For workers who spend much of their day lifting, pushing, pulling, or carrying materials—especially in a repetitive manner—it’s incredibly important to perform these movements properly in order to protect the back from discomfort or injury. Safe lifting techniques, such as getting close to the object you’re lifting or bending at the knees instead of from the back, are great examples of ergonomic principles that help workers protect themselves when moving materials.
The problem is that no one works in a vacuum; in real-world situations, you can’t always avoid working in awkward, ergonomically-incorrect positions. When certain job tasks do require getting in awkward positions, tightening the gut is the best way to stabilize the spine and safely engage in a variety of movements.
The video below is part of BIOKINETIX’s Walk Off With One™ series, and summarizes how and why tightening your gut is so effective. Read on for further details on how to (and how not to) tighten your gut:
How abdominal muscles work as a team
In order to understand why tightening the gut is so crucial, it’s helpful to understand how the abdominal muscles work together. The abdominals are made up of three different layers:
- Rectus abdominis: the outer layer that runs from the ribs down to the pelvis, which helps stabilize the trunk and flex the spinal column.
- Internal and external obliques: located on each side of the rectus abdominus. Involved in flexing the spinal column, bending sideways, rotating the torso, and compressing the abdomen.
- Transversus abdominis: the deepest layer of abdominal muscles that wraps around the torso to stabilize the spine, compress internal organs, and facilitate breathing.
The three layers of abdominal muscles come together when flexed to create a tight webbing that protects your back. Also known as abdominal bracing, this specifically protects smaller back muscles from strain, small spinal ligaments from sprain, as well as the discs in your back.
When you lift, push, pull, or carry something, you have to exert a force on the materials you’re handling. At the same time, there’s an equal and opposite force that the material exerts on you. The purpose of tightening our gut is to make the abdominal muscles absorb that force, because they’re designed to handle that stress.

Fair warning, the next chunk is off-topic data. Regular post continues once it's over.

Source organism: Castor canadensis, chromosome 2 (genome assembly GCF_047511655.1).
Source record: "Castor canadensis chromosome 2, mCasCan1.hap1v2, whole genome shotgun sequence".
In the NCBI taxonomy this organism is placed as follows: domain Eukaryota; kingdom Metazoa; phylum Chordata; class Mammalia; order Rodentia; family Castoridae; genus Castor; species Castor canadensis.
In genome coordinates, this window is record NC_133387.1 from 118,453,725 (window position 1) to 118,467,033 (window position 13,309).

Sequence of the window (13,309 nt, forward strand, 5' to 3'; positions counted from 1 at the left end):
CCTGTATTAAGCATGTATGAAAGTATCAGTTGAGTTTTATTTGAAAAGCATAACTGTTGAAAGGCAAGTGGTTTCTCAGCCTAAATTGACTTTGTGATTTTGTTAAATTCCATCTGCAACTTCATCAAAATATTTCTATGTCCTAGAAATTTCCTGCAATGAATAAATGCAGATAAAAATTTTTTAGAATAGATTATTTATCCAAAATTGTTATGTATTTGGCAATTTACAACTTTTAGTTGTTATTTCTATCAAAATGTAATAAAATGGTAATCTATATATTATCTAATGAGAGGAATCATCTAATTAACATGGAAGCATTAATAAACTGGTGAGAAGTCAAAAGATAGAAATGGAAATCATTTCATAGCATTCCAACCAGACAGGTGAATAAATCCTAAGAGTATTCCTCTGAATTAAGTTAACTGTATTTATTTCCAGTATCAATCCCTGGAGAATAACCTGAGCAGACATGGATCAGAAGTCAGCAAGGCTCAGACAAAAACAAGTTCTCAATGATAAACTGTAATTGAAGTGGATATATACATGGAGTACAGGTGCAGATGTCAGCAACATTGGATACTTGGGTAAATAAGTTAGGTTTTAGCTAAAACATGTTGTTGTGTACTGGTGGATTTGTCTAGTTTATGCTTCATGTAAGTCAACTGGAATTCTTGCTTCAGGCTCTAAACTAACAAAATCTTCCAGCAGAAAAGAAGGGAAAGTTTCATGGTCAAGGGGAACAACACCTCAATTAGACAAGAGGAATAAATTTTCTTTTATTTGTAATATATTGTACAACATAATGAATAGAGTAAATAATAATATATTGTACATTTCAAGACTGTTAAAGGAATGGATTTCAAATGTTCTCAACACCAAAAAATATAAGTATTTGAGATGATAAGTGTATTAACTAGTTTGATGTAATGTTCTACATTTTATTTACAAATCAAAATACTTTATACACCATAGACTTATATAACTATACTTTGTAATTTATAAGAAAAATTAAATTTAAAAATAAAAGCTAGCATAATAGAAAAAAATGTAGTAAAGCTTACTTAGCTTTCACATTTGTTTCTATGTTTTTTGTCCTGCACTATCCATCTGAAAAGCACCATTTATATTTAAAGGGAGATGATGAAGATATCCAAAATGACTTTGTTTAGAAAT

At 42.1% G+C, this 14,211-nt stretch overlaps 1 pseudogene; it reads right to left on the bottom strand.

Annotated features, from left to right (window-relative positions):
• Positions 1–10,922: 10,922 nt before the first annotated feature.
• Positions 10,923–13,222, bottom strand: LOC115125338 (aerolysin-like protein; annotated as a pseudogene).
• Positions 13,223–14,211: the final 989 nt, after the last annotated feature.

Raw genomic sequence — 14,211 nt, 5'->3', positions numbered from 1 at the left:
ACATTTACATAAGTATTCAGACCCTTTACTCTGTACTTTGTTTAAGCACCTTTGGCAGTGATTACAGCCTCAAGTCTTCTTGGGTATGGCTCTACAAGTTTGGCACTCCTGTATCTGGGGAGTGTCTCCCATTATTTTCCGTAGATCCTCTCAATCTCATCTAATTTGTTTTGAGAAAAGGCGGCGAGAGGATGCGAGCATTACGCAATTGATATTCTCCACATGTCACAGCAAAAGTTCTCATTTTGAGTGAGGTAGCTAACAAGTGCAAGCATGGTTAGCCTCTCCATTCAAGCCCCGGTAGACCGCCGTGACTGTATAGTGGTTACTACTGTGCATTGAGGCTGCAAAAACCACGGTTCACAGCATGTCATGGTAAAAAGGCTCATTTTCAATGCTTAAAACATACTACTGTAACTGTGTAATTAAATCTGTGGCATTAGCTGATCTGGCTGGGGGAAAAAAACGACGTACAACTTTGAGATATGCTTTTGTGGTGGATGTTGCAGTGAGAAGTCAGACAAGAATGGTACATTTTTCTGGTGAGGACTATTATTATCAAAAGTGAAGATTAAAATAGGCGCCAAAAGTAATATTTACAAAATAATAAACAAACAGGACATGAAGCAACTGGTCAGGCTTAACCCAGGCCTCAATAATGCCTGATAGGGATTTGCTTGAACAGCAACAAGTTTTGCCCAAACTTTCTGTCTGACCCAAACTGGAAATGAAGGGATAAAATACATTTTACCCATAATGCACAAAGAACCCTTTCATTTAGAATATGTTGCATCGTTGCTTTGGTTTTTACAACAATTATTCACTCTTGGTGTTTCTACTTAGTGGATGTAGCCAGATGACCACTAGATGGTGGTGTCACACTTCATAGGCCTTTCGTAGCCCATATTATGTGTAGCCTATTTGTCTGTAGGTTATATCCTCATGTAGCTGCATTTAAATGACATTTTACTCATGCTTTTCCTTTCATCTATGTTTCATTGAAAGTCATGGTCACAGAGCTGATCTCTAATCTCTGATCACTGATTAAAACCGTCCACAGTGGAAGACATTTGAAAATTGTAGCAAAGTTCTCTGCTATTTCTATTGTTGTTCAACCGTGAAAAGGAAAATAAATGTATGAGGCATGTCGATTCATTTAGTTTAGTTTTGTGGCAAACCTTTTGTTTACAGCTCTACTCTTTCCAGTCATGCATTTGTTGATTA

The goal is to use your abdominal muscles to create a protective ring around your abdomen, almost like you’re wearing armor. A great way to make sure you’re tightening all abdominal muscles correctly is to imagine you’re about to get punched in the stomach, much like a professional boxer bracing for impact. Not only will this stiffen and tense your core in preparation for physical activity, it also helps avoid rounding or arching your back.
Avoiding incorrect safe lifting techniques
When you lift, push, pull, or carry something without tightening your gut and engaging your abdominals, that force goes into those small muscles in your back, ligaments, and discs, which are not meant to absorb excessive force. This contributes to lower back pain, strains, and sprains.
In addition, tightening your gut is often confused with sucking in your gut in an attempt to make it appear flat, or “pulling the belly button towards the spine.” This is also known as abdominal hollowing: an attempt to engage the transversus abdominis without engaging the other two layers of muscle.
Because abdominal hollowing only utilizes one layer of muscle, it cannot effectively prepare your body to absorb the force that occurs when engaging in strenuous movements such as lifting or pushing. The abdominal muscles are meant to work as a team in order to maintain stability and protect the smaller back muscles, ligaments, and discs from absorbing excessive force. Isolating the transversus abdominis will actually weaken the oblique muscles and rectus abdominis and destabilize the spine.
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